Connecticut College is hosting the American College Dance Festival Association New England Conference Feb. 8-11. Public performances are Feb. 8 and Feb. 11 at 8 p.m. in Palmer Auditorium. Photo by Miguel Salcedo '14.
February means Black History Month and so much more at Connecticut College Celebrate Black History Month, move to the beat of the Alex Brown Jazz Quartet or experience the power of dance at Connecticut College this February. The following events are open to the public and free unless otherwise noted:
- Now - March 1: "Contemporary Art from the Latin World," a Shain Library exhibit of art work from the collection of the Latin Network for the Visual Arts (LNVA). The exhibit features paintings, photography and sculpture from artists in Spain, Cuba, Chile, Mexico, Puerto Rico, Uruguay and Peru. A talk and reception is scheduled for Thursday, Feb. 9, at 4:15 p.m. The exhibit is sponsored by Connecticut College's Center for the Comparative Study of Race and Ethnicity and the Department of History. For Shain Library hours, visit www.conncoll.edu/is/hours-and-directions.htm.
- Now - Feb 24: "Centennial Alumni Exhibition,"featuring sculpture, photography, drawings, ceramics and video by six alumni artists. The exhibition is in the galleries of the Cummings Arts Center, which is open Monday-Friday from 9 a.m.-5 p.m. and Saturday and Sunday from 1-4 p.m. The exhibition is sponsored by the Department of Art.
- Feb. 8: "HOLD," the opening night performance of the American College Dance Festival Association New England Conference, featuring choreography by Keith Hennessy, Darrell Jones and Victoria Marks, along with a work by guest artist Nicholas Leichter (a 1994 Connecticut College graduate), 8 p.m., Palmer Auditorium. Tickets are $10 for general admission and $5 for students and seniors. For tickets, call (860) 439-ARTS.
- Feb. 11: American College Dance Festival Association New England Conference Gala Performance, featuring student and faculty works selected by the conference adjudicators, 8 p.m., Palmer Auditorium. Tickets are $10 for general admission and $5 for students and seniors. For tickets, call (860) 439-ARTS.
- Feb. 23-25: Dance Club Spring Performance, featuring choreography by Connecticut College students, 7:30 p.m. each night, Martha Myers Studio Theater, College Center at Crozier-Williams. Tickets are $6 for general admission and $4 for students and seniors.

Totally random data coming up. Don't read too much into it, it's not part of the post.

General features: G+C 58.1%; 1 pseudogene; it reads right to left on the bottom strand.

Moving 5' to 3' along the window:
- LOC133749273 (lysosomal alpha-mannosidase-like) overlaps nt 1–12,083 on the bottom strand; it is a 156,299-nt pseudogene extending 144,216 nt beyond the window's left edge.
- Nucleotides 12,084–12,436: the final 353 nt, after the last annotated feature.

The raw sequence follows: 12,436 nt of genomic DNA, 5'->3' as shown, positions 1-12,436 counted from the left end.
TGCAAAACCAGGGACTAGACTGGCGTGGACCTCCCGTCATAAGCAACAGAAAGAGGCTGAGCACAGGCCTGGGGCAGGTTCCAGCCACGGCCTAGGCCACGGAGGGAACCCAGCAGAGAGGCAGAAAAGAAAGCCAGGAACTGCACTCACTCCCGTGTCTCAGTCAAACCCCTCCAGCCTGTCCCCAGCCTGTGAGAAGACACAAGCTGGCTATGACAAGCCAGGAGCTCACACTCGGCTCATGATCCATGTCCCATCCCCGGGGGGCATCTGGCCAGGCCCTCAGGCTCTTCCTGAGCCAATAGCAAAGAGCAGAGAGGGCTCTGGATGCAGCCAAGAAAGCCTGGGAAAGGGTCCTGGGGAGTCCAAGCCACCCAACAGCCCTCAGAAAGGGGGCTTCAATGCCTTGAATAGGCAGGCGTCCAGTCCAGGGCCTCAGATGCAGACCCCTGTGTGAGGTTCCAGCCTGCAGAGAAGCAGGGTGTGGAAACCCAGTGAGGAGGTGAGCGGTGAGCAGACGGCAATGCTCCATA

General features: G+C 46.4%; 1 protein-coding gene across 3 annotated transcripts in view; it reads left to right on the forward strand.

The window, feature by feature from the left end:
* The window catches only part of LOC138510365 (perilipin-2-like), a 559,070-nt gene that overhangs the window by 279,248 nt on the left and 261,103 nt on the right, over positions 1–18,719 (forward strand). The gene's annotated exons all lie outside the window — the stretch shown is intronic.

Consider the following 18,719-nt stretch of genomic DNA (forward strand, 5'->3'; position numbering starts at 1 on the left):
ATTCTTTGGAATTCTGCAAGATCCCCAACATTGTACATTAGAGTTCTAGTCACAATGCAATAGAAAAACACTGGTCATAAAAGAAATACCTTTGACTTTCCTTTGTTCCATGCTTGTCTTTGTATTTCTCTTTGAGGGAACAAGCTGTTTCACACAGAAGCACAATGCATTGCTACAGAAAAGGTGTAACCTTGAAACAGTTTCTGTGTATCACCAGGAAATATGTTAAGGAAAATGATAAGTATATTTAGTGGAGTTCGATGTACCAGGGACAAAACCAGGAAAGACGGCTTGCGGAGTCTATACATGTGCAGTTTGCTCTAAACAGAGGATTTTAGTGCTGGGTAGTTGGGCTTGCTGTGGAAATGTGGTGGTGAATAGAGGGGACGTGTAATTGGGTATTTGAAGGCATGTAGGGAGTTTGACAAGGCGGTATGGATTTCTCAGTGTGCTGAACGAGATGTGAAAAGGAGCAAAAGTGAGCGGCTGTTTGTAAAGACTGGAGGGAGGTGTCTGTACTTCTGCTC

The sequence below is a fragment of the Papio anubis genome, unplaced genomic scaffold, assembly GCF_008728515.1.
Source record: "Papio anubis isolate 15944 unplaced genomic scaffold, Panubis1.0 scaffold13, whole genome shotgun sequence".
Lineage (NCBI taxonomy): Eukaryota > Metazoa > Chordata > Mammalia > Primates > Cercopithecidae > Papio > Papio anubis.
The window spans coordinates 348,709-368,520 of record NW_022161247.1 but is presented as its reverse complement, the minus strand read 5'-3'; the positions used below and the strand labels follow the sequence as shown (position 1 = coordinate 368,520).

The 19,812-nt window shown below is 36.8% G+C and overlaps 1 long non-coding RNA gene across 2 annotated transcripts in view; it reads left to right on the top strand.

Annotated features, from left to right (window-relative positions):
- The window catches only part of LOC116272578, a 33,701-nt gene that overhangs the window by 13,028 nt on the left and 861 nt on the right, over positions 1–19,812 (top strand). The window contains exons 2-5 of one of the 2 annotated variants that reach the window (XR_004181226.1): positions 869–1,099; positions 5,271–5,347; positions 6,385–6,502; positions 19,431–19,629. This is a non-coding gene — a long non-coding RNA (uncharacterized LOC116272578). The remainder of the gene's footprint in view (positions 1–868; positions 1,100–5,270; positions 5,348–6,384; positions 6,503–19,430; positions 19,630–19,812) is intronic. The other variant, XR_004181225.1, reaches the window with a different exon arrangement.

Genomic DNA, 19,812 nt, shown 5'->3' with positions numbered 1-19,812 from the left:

- Feb. 23: "New London Calling," a screening of this award-winning short film produced by Robert Richter, Connecticut College's director of arts programming, as part of the College's Dayton Artist-in-Residency program, 3:30 p.m., Evans Hall, Cummings Arts Center.
- Feb. 23 and 24: "Culture, Diaspora and Citizenship: International Research Film Festival." This two-day event, hosted by the Department of Anthropology, is part of an annual international multi-sited festival featuring subtitled films and documentaries in French, English, Spanish and Portuguese. In addition to film screenings, visiting film makers and artists will participate in panel discussions. The event is Thursday, Feb. 23, from 6-8:30 p.m. and Friday, Feb. 24, from 10 a.m.-4 p.m.
- Feb 26: BANFF Film Festival, 3-10 p.m., Palmer Auditorium.
- Feb 1: "Alex Brown Jazz Quartet," featuring Grammy-nominated pianist Alex Brown, bassist Zach Brown, drummer Eric Doob and acclaimed Cuban-born saxophonist Yosvany Terry Cabrera, 7 p.m., Fortune Recital Hall, Cummings Arts Center. Tickets are $10 for general admission, $5 for students and seniors and free for Connecticut College students, faculty and staff. The musicians will conduct a free master's class at 4:30 p.m., also in Fortune Hall.
- Feb 4: "Centennial Chamber Music Recital - Then and Now," featuring adjunct professors of music Thomas Labadorf on the clarinet, Rebecca Noreen on the bassoon and Daniel Lee on the violin, with guest performer Annette Shapiro on the piano, 7:30 p.m., Evans Hall, Cummings Arts Center. Tickets are $10 for general admission, $5 for students and seniors and free for Connecticut College students, faculty and staff.
- Feb 12: "Le Nuit Romantique: Avec Violoncelle," a faculty concert featuring adjunct instructor of music Alvin Wong on the cello and Lucas Wong on the piano, 7:30 p.m., Fortune Recital Hall, Cummings Arts Center. Tickets are $10 for general admission, $5 for students and seniors and free for Connecticut College students, faculty and staff.
- Feb 17: onStage at Connecticut College presents the Brentano String Quartet's "Fragments: Connecting Past and Present," 8 p.m., Evans Hall, Cummings Arts Center. Tickets are $22 for general admission; $20 for seniors and Connecticut College faculty and staff; and $11 for students. For tickets and information, call (860) 439-ARTS or visit http://onstage.conncoll.edu.
- Feb 18: "An Afternoon of Brass with The New London Brass Quintet," 1 p.m., Evans Hall, Cummings Arts Center. A reception will follow. Tickets are $10 for general admission, $5 seniors and students, and free for Connecticut College students, staff and faculty.
- Feb 26: Music Recital featuring senior Erik Calderone on the guitar, noon, Harkness Chapel.